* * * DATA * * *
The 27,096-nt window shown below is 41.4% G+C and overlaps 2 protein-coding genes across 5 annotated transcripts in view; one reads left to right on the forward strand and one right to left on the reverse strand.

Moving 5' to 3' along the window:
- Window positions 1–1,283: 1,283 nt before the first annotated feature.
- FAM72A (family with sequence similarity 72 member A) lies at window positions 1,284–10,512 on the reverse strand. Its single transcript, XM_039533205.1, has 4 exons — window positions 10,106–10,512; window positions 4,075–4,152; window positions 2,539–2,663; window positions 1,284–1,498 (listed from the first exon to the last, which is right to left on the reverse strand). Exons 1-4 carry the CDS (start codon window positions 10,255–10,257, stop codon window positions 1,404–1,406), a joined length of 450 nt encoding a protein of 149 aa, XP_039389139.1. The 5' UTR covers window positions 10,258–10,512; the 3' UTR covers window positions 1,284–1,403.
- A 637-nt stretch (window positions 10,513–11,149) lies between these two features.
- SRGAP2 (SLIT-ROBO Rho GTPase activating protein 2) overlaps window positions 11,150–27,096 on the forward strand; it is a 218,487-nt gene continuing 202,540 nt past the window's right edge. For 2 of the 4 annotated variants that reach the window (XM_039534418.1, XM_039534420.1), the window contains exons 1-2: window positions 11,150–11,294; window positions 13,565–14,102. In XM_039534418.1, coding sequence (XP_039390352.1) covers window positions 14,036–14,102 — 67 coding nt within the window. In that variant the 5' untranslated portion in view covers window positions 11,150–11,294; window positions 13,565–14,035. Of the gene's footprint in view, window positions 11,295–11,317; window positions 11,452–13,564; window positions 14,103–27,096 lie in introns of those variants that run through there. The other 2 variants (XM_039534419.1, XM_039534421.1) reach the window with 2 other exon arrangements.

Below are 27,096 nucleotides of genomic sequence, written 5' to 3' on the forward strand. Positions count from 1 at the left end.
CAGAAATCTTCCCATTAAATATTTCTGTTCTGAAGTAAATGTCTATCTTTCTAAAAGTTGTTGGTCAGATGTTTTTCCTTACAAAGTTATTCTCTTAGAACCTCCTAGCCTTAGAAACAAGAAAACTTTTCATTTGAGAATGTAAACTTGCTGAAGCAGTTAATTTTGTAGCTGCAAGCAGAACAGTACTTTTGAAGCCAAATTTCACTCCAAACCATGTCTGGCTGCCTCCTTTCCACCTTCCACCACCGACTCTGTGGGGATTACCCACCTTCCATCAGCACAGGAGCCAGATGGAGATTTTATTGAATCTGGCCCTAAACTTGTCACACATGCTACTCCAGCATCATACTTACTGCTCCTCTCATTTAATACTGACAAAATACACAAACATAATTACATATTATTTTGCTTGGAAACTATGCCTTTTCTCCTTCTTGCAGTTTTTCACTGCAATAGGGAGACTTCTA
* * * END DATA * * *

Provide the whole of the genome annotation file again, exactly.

The 27,096-nt window shown below is 41.4% G+C and overlaps 2 protein-coding genes across 5 annotated transcripts in view; one reads left to right on the forward strand and one right to left on the reverse strand.

Moving 5' to 3' along the window:
- Window positions 1–1,283: 1,283 nt before the first annotated feature.
- FAM72A (family with sequence similarity 72 member A) lies at window positions 1,284–10,512 on the reverse strand. Its single transcript, XM_039533205.1, has 4 exons — window positions 10,106–10,512; window positions 4,075–4,152; window positions 2,539–2,663; window positions 1,284–1,498 (listed from the first exon to the last, which is right to left on the reverse strand). Exons 1-4 carry the CDS (start codon window positions 10,255–10,257, stop codon window positions 1,404–1,406), a joined length of 450 nt encoding a protein of 149 aa, XP_039389139.1. The 5' UTR covers window positions 10,258–10,512; the 3' UTR covers window positions 1,284–1,403.
- A 637-nt stretch (window positions 10,513–11,149) lies between these two features.
- SRGAP2 (SLIT-ROBO Rho GTPase activating protein 2) overlaps window positions 11,150–27,096 on the forward strand; it is a 218,487-nt gene continuing 202,540 nt past the window's right edge. For 2 of the 4 annotated variants that reach the window (XM_039534418.1, XM_039534420.1), the window contains exons 1-2: window positions 11,150–11,294; window positions 13,565–14,102. In XM_039534418.1, coding sequence (XP_039390352.1) covers window positions 14,036–14,102 — 67 coding nt within the window. In that variant the 5' untranslated portion in view covers window positions 11,150–11,294; window positions 13,565–14,035. Of the gene's footprint in view, window positions 11,295–11,317; window positions 11,452–13,564; window positions 14,103–27,096 lie in introns of those variants that run through there. The other 2 variants (XM_039534419.1, XM_039534421.1) reach the window with 2 other exon arrangements.

Below are 27,096 nucleotides of genomic sequence, written 5' to 3' on the forward strand. Positions count from 1 at the left end.
CAGAAATCTTCCCATTAAATATTTCTGTTCTGAAGTAAATGTCTATCTTTCTAAAAGTTGTTGGTCAGATGTTTTTCCTTACAAAGTTATTCTCTTAGAACCTCCTAGCCTTAGAAACAAGAAAACTTTTCATTTGAGAATGTAAACTTGCTGAAGCAGTTAATTTTGTAGCTGCAAGCAGAACAGTACTTTTGAAGCCAAATTTCACTCCAAACCATGTCTGGCTGCCTCCTTTCCACCTTCCACCACCGACTCTGTGGGGATTACCCACCTTCCATCAGCACAGGAGCCAGATGGAGATTTTATTGAATCTGGCCCTAAACTTGTCACACATGCTACTCCAGCATCATACTTACTGCTCCTCTCATTTAATACTGACAAAATACACAAACATAATTACATATTATTTTGCTTGGAAACTATGCCTTTTCTCCTTCTTGCAGTTTTTCACTGCAATAGGGAGACTTCTA